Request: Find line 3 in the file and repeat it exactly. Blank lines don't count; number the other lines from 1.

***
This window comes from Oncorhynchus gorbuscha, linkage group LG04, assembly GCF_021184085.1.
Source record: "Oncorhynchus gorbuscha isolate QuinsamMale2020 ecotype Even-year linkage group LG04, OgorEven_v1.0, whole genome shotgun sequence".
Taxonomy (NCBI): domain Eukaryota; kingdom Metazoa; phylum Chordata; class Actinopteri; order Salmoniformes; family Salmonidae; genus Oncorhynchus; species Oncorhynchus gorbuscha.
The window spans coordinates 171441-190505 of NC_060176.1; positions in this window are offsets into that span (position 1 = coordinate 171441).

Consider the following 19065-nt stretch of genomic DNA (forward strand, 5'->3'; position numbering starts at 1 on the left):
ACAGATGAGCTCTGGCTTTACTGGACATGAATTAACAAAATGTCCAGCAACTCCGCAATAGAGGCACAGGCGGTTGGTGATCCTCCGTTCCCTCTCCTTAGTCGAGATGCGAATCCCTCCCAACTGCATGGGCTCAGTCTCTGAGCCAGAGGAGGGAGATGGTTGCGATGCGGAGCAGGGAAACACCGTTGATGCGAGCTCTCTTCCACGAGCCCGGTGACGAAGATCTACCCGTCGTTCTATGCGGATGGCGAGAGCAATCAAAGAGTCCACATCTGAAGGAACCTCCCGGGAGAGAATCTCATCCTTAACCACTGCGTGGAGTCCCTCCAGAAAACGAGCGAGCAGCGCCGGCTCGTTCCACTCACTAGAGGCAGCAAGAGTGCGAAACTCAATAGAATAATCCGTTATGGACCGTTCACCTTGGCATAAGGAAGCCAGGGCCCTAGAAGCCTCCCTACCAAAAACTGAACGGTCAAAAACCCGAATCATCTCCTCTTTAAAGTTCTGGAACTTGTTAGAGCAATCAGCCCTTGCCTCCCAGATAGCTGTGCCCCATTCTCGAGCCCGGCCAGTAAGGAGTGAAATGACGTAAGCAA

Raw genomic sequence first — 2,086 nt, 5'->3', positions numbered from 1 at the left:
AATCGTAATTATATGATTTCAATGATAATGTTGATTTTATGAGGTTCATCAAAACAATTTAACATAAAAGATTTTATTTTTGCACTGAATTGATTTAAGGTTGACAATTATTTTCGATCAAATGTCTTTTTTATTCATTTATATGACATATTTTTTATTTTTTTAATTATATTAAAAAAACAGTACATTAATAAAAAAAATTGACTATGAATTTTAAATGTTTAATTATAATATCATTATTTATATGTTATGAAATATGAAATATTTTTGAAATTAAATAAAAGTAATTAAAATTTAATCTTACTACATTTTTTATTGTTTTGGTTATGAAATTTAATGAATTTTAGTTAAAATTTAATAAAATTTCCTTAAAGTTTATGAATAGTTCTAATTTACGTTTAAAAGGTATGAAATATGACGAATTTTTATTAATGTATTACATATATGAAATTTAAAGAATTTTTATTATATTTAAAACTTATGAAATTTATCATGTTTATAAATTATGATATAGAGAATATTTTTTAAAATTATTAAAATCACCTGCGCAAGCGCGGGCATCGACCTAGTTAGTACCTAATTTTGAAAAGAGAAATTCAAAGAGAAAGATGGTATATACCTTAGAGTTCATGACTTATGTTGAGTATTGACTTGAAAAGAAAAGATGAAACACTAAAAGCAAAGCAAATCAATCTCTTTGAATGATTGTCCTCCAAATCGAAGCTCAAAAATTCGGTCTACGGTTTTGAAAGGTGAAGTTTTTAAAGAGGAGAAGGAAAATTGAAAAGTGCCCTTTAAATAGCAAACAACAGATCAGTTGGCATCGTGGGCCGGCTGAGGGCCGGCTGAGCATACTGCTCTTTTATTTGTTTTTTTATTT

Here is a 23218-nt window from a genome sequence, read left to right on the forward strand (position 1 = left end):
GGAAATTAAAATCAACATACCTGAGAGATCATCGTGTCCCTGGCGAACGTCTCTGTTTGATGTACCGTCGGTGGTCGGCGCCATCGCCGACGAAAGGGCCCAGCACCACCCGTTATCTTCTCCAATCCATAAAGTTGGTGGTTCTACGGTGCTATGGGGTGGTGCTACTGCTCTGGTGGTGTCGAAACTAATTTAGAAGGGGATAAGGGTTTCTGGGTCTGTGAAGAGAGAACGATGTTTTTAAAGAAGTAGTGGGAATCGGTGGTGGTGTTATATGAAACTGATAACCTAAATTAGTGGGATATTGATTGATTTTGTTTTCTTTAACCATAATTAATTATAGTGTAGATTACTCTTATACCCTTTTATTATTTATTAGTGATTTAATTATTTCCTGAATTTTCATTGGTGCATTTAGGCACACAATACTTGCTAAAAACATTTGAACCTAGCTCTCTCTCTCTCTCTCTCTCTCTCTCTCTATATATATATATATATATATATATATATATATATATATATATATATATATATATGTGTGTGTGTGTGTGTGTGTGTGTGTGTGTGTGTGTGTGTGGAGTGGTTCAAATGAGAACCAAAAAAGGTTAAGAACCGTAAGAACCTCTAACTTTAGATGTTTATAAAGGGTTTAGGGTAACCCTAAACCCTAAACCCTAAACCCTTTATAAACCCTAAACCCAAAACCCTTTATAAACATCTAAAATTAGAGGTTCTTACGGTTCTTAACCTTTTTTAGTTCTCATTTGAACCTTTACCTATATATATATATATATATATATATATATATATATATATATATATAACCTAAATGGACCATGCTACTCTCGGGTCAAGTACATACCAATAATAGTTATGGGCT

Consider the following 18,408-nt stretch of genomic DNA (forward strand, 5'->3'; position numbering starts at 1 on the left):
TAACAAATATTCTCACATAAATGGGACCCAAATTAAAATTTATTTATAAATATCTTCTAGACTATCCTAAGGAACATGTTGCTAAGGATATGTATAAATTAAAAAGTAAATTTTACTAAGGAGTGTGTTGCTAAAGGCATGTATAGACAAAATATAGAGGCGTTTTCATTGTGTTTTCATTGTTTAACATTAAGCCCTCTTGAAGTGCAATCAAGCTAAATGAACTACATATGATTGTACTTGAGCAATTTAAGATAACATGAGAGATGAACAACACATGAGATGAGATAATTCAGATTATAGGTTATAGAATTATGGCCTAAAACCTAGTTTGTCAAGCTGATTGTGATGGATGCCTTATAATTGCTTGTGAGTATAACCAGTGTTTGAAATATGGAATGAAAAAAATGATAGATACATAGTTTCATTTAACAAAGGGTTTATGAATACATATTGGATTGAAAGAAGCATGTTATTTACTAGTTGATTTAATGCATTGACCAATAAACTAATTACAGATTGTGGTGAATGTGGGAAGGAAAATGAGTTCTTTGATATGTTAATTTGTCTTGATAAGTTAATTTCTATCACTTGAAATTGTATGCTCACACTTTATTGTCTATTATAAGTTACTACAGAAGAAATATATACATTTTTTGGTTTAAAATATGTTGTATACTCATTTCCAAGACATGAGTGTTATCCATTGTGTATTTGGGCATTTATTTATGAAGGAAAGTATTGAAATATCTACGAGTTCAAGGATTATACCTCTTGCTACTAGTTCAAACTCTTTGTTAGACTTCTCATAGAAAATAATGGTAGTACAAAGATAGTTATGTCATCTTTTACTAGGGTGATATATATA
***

Taxonomy (NCBI): domain Eukaryota; kingdom Metazoa; phylum Chordata; class Actinopteri; order Salmoniformes; family Salmonidae; genus Oncorhynchus; species Oncorhynchus gorbuscha.